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I've been reading for an hour now and still don't get what is going on with my application. Since I am using instances of object with new and delete, I need to manage the memory myself. My application needs to have long uptimes and therefore properly managing the memory consumption is very crucial for me.

Here's the static function I use to dump the datapacket, which is transfered between a PC and the I/O board in both directions. The datapacket is an array of BYTEs and is encapsulated into an object, either DCCmd or DCReply (both are implementation of an abstract DCMessage class).

void DebugTools::dumpBytes(BYTE* bytes, short length)
{
    printf("       |---DUMPING DATAPACKET refId: %d ....\n", &bytes);
    for(short i=0; i<length; i++){
    	printf("       | B%d | %.2X\n", i, bytes[i]);
    }
    printf("       |---END DUMP           refId: %d ....\n", &bytes);
}

Then there's this use case: I create a DCCmd object and add it to the outgoing message queue to be sent. The "pump" (an infinite loop) checks the outbox and passes any candidates to a IOConnector singleton object.

DCCmd* cmd = new DCCmd(DIG_CMD_SELFTEST_RES);
cmd->add(param);
printf("cmdSelfTest()\n"); //HACK
BYTE* cmda = cmd->getBytes(); //HACK
DebugTools::dumpBytes(cmda, cmd->getLength()); //HACK
sendMsg(cmd);

... and adding to the queue:

bool DC::sendMsg(DCMessage* msg)
{
    if(isOnline()){
    	outbox->add(msg);
    	return true;
    } else {
    	return false;
    }
}

Adding to the queue is done with void add(DCMessage* msg);

(In the connector class there's another of those dumpBytes() to see what is really going to be sent)

But here's the output:

TESTING MESSAGE QUEUES ....
cmdSelfTest()
       |---DUMPING DATAPACKET refId: 2489136 ....
       | B0 | C6
       | B1 | A1
       | B2 | 00
       | B3 | 01
       | B4 | 10
       | B5 | 00
       | B6 | 01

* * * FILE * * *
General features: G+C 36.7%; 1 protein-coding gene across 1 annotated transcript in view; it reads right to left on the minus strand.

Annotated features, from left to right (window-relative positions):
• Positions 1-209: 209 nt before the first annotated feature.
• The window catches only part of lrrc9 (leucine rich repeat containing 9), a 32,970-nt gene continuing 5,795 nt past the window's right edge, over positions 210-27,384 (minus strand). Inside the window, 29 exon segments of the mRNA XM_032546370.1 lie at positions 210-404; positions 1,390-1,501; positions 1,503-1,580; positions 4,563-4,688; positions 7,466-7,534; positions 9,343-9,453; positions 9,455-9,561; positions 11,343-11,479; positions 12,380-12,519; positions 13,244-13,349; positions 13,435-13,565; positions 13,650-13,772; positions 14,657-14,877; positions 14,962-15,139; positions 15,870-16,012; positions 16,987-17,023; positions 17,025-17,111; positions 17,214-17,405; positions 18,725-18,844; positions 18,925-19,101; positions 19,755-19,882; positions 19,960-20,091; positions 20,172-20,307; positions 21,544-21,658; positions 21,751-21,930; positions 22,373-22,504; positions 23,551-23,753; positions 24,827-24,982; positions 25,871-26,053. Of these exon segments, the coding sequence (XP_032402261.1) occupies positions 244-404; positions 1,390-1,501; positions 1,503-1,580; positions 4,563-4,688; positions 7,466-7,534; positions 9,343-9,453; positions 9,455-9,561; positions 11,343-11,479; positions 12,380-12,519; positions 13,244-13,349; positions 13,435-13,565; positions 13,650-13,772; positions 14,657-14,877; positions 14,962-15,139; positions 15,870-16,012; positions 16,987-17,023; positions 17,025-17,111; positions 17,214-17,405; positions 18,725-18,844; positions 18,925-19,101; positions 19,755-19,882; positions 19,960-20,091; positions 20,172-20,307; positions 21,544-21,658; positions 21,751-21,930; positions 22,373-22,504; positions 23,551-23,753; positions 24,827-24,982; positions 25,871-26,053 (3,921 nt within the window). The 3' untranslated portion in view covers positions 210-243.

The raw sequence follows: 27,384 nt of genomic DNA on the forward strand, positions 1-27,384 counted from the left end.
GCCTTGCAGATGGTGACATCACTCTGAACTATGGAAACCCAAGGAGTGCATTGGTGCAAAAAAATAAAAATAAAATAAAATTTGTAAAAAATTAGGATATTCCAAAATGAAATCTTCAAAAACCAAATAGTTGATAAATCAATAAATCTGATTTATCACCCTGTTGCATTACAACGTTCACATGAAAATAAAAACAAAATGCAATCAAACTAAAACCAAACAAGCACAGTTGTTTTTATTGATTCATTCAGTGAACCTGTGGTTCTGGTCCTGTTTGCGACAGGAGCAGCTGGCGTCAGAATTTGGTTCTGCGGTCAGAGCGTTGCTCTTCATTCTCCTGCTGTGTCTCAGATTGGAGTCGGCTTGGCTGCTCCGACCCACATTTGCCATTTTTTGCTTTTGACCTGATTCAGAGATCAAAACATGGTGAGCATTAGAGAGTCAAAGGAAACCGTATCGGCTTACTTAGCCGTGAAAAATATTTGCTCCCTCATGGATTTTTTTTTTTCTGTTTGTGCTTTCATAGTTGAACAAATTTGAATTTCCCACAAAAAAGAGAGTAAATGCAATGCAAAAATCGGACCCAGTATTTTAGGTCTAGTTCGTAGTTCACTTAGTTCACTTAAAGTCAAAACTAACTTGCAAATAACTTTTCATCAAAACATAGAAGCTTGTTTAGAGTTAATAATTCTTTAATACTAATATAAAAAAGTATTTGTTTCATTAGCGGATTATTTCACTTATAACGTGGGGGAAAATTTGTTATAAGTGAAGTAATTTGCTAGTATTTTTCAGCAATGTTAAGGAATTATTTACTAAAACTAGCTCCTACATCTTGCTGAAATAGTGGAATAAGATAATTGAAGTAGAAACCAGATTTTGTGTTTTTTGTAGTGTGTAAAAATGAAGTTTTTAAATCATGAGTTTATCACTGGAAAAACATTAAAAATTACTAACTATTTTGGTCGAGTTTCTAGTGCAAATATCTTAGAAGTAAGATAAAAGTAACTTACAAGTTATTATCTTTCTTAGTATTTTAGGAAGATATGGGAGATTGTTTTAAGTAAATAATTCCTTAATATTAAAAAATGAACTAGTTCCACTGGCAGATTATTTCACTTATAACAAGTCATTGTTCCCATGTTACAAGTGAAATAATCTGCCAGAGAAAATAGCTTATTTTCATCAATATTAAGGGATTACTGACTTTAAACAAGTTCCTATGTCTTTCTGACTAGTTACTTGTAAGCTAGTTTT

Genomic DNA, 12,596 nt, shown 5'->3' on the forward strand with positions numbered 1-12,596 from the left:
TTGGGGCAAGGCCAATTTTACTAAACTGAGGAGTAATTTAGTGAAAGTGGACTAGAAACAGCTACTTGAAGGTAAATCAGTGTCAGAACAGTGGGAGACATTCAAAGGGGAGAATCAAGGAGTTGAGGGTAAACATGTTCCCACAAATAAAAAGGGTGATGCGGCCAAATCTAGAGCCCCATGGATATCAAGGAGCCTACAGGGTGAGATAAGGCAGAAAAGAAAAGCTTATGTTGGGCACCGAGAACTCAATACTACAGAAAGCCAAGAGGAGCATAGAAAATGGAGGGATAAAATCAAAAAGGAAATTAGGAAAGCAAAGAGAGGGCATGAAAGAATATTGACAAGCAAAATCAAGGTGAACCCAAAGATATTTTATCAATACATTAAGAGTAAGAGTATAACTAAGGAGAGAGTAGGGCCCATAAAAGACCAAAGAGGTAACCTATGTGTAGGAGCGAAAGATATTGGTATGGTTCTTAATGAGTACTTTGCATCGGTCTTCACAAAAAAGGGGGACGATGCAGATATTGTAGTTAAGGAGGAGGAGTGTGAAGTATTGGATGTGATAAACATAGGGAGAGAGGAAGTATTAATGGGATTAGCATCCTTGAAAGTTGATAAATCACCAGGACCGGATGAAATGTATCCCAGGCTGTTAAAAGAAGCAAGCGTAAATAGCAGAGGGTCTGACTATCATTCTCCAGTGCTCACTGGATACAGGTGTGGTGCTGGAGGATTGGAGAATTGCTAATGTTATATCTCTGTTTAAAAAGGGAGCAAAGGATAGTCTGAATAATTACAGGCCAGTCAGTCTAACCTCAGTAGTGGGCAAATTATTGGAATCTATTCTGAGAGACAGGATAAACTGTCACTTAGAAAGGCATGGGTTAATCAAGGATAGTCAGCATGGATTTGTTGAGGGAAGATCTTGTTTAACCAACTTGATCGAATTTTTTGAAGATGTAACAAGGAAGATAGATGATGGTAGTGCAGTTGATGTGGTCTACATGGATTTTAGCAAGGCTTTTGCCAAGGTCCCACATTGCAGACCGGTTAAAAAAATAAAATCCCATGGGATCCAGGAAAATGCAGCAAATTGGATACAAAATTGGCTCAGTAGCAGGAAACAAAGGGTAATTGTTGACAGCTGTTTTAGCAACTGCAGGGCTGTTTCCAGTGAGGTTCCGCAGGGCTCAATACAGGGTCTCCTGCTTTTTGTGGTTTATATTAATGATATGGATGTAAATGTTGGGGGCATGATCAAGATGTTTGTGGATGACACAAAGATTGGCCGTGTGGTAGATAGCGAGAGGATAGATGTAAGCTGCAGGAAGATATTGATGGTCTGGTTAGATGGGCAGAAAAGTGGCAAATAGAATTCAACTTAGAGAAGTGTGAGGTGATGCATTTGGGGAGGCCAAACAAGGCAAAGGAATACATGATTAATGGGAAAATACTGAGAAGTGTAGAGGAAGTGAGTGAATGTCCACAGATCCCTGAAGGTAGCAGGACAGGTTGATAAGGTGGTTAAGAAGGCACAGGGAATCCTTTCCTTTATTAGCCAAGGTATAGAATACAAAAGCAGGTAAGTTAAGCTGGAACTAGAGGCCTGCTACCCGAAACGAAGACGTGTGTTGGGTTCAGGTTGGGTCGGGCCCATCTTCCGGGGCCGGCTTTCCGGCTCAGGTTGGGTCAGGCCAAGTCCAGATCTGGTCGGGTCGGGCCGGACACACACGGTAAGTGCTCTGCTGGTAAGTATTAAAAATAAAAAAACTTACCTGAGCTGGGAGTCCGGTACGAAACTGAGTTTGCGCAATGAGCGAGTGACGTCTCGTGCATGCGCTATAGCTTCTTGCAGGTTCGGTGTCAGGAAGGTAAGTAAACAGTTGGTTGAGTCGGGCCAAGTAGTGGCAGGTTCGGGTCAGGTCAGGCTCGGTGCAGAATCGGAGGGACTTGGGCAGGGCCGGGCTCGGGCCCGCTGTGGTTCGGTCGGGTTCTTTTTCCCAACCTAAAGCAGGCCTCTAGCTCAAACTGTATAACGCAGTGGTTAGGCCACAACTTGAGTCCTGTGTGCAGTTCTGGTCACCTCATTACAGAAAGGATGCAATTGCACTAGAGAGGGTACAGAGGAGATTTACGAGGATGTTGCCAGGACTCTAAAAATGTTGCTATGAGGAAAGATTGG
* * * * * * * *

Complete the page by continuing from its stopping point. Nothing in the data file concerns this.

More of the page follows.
| B7 | 78
       |---END DUMP           refId: 2489136 ....
    adding to queue: 2488884
   queues: inbox (0), outbox (1)
send: sending candidates....
  sending 2489164 ....
    >->-> ...
       |---DUMPING DATAPACKET refId: 2488704 ....
       | B0 | C6
       | B1 | A1
       | B2 | 00
       | B3 | 01
       | B4 | 10
       | B5 | 00
       | B6 | 01
       | B7 | 78
       |---END DUMP           refId: 2488704 ....
Packet sent!
. ((second iteration of the pump))
   queues: inbox (0), outbox (1)
send: sending candidates....
  sending 2489164 ....
    >->-> ...
       |---DUMPING DATAPACKET refId: 2488704 ....
       | B0 | C6
       | B1 | A1
       | B2 | 00
       | B3 | 01
       | B4 | 10
       | B5 | 00
       | B6 | 01
       | B7 | 78
       |---END DUMP           refId: 2488704 ....
Packet sent!

Can someone please shed some light why the references are different each time I pass from one block to the other? What does this mean to the memory consumption? How can I make sure I am not duplicating memory? Thanks.

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3 Answers 3

up vote 5 down vote accepted

The variable bytes is the pointer to the data, i.e. the memory location of the data. But that is not what you are printing, you are printing out the address where this pointer is located, i.e. the address on the stack where the pointer is passed. So

printf("       |---DUMPING DATAPACKET refId: %d ....\n", &bytes);

should just be

printf("       |---DUMPING DATAPACKET refId: %d ....\n", bytes);
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Indeed, modifying this and all occurences where I was checking whether I was working with the same copy of the array, outputs the same adress all over the application. Pointers actually work as intended, marvelous! –  Omer Sabic Sep 22 '09 at 9:47

The bytes variable is a function parameter in dumpBytes, in this case a pointer, you get a new pointer copied from the passed pointer, but it is still a new one, with his own address in the stack, so taking its address is going to be different every time, unless it is called from the same place and the stack addresses result in the same by pure coincidence.

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I've added the second iteration of the pump, so notice how on the second pass the values are the same. So I guess it is not every time, it must be storing something, somewhere, for this to happen. –  Omer Sabic Sep 22 '09 at 9:36
    
It's more likely to just be the same place on the stack. –  Kylotan Sep 22 '09 at 9:43
    
Oh, I admit I am not exactly acquinted with the stack and all =) –  Omer Sabic Sep 22 '09 at 9:55

In your calls to dumpBytes you passed the bytes using pass-by-copy instead of pass-by-reference.

This results in a new pointer to BYTES being created for the lifetime of the dumpBytes. Depending on your system this will be 8,16,32,64 bytes etc. In otherwords, unless you've got really, really tight memory constraints then it's not an issue.

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I am wondering mainly about the BYTE array memory consumption, not the pointers. –  Omer Sabic Sep 22 '09 at 9:38
    
@Omer, the only thing being copied is the pointer to the array, not the array itself –  Glen Sep 22 '09 at 11:09
    
Yes I see your point now. So one would guess pointers are also automatically released when out of scope, like bytes in my dumpBytes() function? –  Omer Sabic Sep 22 '09 at 19:59

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